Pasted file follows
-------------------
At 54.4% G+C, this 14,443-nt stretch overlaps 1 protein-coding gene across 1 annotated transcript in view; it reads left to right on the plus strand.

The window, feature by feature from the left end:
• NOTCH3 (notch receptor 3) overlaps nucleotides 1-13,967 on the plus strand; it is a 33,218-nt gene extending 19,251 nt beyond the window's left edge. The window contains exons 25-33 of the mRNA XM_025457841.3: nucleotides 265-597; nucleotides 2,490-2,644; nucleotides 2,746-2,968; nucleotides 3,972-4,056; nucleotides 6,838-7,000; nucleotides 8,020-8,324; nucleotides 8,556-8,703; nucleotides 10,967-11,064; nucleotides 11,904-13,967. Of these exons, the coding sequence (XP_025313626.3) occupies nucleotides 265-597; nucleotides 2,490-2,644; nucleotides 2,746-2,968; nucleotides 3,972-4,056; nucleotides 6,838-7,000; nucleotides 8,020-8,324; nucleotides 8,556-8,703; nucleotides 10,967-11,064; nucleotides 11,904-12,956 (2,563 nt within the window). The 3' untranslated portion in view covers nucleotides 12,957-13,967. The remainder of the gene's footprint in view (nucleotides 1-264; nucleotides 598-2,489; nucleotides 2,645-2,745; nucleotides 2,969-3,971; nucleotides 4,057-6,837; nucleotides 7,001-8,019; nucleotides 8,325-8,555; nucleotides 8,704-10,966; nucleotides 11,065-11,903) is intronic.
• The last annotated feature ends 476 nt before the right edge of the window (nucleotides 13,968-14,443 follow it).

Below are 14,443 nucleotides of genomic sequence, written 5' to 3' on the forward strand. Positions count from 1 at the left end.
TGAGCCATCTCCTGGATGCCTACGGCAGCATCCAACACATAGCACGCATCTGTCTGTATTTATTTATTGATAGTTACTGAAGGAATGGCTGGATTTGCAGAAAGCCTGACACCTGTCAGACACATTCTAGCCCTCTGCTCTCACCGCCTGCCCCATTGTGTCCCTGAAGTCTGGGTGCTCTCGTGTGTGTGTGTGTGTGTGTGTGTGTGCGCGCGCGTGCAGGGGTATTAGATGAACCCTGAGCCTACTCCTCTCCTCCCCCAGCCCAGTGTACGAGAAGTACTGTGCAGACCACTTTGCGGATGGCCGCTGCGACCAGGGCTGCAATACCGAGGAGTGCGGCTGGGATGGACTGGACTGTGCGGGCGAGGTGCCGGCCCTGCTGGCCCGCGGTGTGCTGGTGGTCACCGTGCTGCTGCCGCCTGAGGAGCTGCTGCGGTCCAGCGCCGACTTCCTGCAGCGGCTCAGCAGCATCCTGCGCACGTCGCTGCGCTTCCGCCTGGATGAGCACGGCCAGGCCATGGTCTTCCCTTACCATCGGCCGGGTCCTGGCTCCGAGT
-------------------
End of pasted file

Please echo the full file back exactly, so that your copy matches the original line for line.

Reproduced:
At 54.4% G+C, this 14,443-nt stretch overlaps 1 protein-coding gene across 1 annotated transcript in view; it reads left to right on the plus strand.

The window, feature by feature from the left end:
• NOTCH3 (notch receptor 3) overlaps nucleotides 1-13,967 on the plus strand; it is a 33,218-nt gene extending 19,251 nt beyond the window's left edge. The window contains exons 25-33 of the mRNA XM_025457841.3: nucleotides 265-597; nucleotides 2,490-2,644; nucleotides 2,746-2,968; nucleotides 3,972-4,056; nucleotides 6,838-7,000; nucleotides 8,020-8,324; nucleotides 8,556-8,703; nucleotides 10,967-11,064; nucleotides 11,904-13,967. Of these exons, the coding sequence (XP_025313626.3) occupies nucleotides 265-597; nucleotides 2,490-2,644; nucleotides 2,746-2,968; nucleotides 3,972-4,056; nucleotides 6,838-7,000; nucleotides 8,020-8,324; nucleotides 8,556-8,703; nucleotides 10,967-11,064; nucleotides 11,904-12,956 (2,563 nt within the window). The 3' untranslated portion in view covers nucleotides 12,957-13,967. The remainder of the gene's footprint in view (nucleotides 1-264; nucleotides 598-2,489; nucleotides 2,645-2,745; nucleotides 2,969-3,971; nucleotides 4,057-6,837; nucleotides 7,001-8,019; nucleotides 8,325-8,555; nucleotides 8,704-10,966; nucleotides 11,065-11,903) is intronic.
• The last annotated feature ends 476 nt before the right edge of the window (nucleotides 13,968-14,443 follow it).

Below are 14,443 nucleotides of genomic sequence, written 5' to 3' on the forward strand. Positions count from 1 at the left end.
TGAGCCATCTCCTGGATGCCTACGGCAGCATCCAACACATAGCACGCATCTGTCTGTATTTATTTATTGATAGTTACTGAAGGAATGGCTGGATTTGCAGAAAGCCTGACACCTGTCAGACACATTCTAGCCCTCTGCTCTCACCGCCTGCCCCATTGTGTCCCTGAAGTCTGGGTGCTCTCGTGTGTGTGTGTGTGTGTGTGTGTGTGCGCGCGCGTGCAGGGGTATTAGATGAACCCTGAGCCTACTCCTCTCCTCCCCCAGCCCAGTGTACGAGAAGTACTGTGCAGACCACTTTGCGGATGGCCGCTGCGACCAGGGCTGCAATACCGAGGAGTGCGGCTGGGATGGACTGGACTGTGCGGGCGAGGTGCCGGCCCTGCTGGCCCGCGGTGTGCTGGTGGTCACCGTGCTGCTGCCGCCTGAGGAGCTGCTGCGGTCCAGCGCCGACTTCCTGCAGCGGCTCAGCAGCATCCTGCGCACGTCGCTGCGCTTCCGCCTGGATGAGCACGGCCAGGCCATGGTCTTCCCTTACCATCGGCCGGGTCCTGGCTCCGAGT